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The mechanisms of targeting and cleavage of modified DNA by the Type IV restriction enzymes

About This PhD Project

Project Description

Interactions between bacteria and their viruses (bacteriophages) over billions of years have led to the evolution of a wide range of bacterial mechanisms to resist viral infection. The exploitation of such systems has produced true revolutions in biotechnology; firstly, the restriction enzymes for genetic engineering, and secondly, CRISPR-Cas9 for gene editing. This project aims to unravel the mechanisms and consequences of another class of bacterial immune system, the Type IV restriction endonucleases. These enzymes cut covalently-modified bacteriophage DNA, for example, specifically targeting 5-methylcytosine and 5-hydroxymethylcytosine. Very little is known about Type IV restriction enzymes at a mechanistic level, or about their importance to the coevolution of prokaryotic-phage communities.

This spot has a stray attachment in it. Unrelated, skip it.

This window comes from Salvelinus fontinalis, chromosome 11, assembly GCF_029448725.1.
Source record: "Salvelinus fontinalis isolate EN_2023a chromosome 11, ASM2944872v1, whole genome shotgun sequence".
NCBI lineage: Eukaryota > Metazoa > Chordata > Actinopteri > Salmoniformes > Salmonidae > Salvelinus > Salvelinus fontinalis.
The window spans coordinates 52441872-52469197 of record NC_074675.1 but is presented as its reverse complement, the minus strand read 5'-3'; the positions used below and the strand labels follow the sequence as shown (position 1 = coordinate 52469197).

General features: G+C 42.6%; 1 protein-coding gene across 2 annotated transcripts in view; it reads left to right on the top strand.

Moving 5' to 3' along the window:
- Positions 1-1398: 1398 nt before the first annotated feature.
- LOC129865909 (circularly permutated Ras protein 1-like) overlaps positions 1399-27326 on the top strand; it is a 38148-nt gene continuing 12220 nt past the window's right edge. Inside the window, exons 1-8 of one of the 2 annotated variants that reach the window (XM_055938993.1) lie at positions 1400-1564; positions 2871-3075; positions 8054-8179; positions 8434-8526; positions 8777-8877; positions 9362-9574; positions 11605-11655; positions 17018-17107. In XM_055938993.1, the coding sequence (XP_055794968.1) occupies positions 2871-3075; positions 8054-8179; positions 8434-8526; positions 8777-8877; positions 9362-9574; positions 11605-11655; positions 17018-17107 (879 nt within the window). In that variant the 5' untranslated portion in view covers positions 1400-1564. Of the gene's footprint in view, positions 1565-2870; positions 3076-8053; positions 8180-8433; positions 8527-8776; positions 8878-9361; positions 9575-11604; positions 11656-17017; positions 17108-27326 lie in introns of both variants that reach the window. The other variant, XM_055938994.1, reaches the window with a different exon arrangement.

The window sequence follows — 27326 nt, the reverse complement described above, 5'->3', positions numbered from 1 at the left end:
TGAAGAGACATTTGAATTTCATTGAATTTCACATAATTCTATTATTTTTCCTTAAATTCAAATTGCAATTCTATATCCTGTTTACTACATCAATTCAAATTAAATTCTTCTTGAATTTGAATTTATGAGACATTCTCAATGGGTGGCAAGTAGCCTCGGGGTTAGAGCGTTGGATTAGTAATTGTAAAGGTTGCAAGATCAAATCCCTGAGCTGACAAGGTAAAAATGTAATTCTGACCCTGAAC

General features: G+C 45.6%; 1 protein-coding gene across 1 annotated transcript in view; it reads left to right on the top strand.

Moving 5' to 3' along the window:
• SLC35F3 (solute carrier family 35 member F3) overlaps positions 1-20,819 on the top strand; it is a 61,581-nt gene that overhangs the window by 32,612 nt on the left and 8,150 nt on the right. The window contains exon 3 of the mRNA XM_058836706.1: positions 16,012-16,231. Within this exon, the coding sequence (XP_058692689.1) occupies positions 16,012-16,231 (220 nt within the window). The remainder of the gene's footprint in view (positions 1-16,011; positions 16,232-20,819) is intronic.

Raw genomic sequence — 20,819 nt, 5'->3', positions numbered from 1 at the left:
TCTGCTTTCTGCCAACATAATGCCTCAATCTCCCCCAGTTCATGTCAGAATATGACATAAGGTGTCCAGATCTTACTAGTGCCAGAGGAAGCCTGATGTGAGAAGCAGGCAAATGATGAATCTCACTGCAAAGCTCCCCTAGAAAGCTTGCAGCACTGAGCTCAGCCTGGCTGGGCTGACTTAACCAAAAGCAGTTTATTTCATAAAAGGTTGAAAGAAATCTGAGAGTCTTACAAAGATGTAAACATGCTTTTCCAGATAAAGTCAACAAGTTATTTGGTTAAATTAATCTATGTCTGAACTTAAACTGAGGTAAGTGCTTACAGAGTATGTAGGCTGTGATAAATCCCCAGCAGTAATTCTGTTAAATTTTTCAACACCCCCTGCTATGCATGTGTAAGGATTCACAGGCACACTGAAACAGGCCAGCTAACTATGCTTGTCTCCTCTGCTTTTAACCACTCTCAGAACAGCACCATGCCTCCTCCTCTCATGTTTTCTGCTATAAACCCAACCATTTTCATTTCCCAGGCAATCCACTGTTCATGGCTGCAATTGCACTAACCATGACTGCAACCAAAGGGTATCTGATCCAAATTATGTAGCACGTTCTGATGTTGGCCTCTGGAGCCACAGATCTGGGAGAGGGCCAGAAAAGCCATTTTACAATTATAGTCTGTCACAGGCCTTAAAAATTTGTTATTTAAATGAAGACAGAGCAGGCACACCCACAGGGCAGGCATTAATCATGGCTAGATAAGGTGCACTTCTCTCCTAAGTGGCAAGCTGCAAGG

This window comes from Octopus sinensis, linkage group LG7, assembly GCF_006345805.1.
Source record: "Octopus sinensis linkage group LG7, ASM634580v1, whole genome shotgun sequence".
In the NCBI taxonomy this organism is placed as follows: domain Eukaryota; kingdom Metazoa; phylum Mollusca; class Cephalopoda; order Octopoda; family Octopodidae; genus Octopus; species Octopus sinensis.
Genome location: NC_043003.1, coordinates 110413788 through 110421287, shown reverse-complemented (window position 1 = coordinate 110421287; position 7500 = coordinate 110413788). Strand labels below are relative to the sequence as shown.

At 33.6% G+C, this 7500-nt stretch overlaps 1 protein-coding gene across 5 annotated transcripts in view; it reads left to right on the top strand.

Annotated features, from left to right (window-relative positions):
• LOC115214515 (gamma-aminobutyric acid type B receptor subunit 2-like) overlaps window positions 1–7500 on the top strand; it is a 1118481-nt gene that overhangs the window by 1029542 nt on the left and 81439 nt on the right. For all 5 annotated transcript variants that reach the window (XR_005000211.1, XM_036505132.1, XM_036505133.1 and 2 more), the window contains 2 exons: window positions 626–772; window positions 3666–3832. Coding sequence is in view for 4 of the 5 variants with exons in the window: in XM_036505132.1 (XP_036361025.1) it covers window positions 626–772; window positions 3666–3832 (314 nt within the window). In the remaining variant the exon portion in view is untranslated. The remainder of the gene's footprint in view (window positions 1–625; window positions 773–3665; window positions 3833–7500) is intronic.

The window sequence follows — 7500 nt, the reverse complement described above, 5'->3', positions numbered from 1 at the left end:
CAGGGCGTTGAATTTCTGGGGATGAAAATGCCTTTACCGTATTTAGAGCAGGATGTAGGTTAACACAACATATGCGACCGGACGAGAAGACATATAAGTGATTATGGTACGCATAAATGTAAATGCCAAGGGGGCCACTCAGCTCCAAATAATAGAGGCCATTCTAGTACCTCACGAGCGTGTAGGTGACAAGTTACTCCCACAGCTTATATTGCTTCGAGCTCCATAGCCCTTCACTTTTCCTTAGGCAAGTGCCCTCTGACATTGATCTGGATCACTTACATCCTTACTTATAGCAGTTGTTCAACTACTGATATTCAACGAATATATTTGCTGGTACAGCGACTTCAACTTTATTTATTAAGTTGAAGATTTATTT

This interdisciplinary project will combine state-of-the-art biophysical and single molecule microscopy analysis in the Szczelkun lab to determine how Type IV enzymes search for modified sites on DNA, and how the subsequent DNA cleavage is activated. A better understanding of the mechanisms of Type IV enzymes will help in their development and exploitation as tools for the study of innate and pathological changes in human epigenomes. Additionally, to address the role of Type IV enzymes for bacteria, the project will also involve evolutionary ecology experiments in collaboration with the Edze Westra lab (University of Exeter). These will determine the fitness costs of encoding Type IV enzymes for individual cells and for cell populations. This will add to our understanding of how bacteria influence the acquisition of traits such as virulence or antibiotic resistance.

Keywords: epigenetics, bacterial immune systems, bacteriophage, enzymology, microscopy, amr

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